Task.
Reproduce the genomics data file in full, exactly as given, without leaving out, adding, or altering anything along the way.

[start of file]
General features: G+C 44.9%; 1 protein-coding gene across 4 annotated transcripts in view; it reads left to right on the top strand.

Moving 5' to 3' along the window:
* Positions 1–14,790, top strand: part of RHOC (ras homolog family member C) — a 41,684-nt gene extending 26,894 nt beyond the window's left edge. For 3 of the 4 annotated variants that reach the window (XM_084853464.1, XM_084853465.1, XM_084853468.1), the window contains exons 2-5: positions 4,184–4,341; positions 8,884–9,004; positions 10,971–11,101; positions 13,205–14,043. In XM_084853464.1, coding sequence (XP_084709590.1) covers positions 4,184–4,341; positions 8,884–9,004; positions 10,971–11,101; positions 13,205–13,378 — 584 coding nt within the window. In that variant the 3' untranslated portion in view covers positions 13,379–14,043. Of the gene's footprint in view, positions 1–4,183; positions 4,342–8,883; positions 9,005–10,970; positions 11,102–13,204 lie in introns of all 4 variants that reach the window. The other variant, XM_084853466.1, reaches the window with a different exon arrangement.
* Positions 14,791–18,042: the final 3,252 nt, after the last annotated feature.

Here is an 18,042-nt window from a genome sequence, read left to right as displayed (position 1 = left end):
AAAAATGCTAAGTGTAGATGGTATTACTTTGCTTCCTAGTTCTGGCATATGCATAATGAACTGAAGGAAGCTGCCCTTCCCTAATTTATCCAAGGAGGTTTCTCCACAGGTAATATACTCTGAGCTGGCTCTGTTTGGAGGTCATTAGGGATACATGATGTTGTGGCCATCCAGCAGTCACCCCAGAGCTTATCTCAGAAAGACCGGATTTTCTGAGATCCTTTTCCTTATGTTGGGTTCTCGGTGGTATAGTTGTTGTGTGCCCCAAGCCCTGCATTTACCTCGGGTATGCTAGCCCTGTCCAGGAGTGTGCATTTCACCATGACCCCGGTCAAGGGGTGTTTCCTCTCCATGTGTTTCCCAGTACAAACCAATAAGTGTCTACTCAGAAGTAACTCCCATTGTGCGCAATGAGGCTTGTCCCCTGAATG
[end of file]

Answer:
General features: G+C 44.9%; 1 protein-coding gene across 4 annotated transcripts in view; it reads left to right on the top strand.

Moving 5' to 3' along the window:
* Positions 1–14,790, top strand: part of RHOC (ras homolog family member C) — a 41,684-nt gene extending 26,894 nt beyond the window's left edge. For 3 of the 4 annotated variants that reach the window (XM_084853464.1, XM_084853465.1, XM_084853468.1), the window contains exons 2-5: positions 4,184–4,341; positions 8,884–9,004; positions 10,971–11,101; positions 13,205–14,043. In XM_084853464.1, coding sequence (XP_084709590.1) covers positions 4,184–4,341; positions 8,884–9,004; positions 10,971–11,101; positions 13,205–13,378 — 584 coding nt within the window. In that variant the 3' untranslated portion in view covers positions 13,379–14,043. Of the gene's footprint in view, positions 1–4,183; positions 4,342–8,883; positions 9,005–10,970; positions 11,102–13,204 lie in introns of all 4 variants that reach the window. The other variant, XM_084853466.1, reaches the window with a different exon arrangement.
* Positions 14,791–18,042: the final 3,252 nt, after the last annotated feature.

Here is an 18,042-nt window from a genome sequence, read left to right as displayed (position 1 = left end):
AAAAATGCTAAGTGTAGATGGTATTACTTTGCTTCCTAGTTCTGGCATATGCATAATGAACTGAAGGAAGCTGCCCTTCCCTAATTTATCCAAGGAGGTTTCTCCACAGGTAATATACTCTGAGCTGGCTCTGTTTGGAGGTCATTAGGGATACATGATGTTGTGGCCATCCAGCAGTCACCCCAGAGCTTATCTCAGAAAGACCGGATTTTCTGAGATCCTTTTCCTTATGTTGGGTTCTCGGTGGTATAGTTGTTGTGTGCCCCAAGCCCTGCATTTACCTCGGGTATGCTAGCCCTGTCCAGGAGTGTGCATTTCACCATGACCCCGGTCAAGGGGTGTTTCCTCTCCATGTGTTTCCCAGTACAAACCAATAAGTGTCTACTCAGAAGTAACTCCCATTGTGCGCAATGAGGCTTGTCCCCTGAATG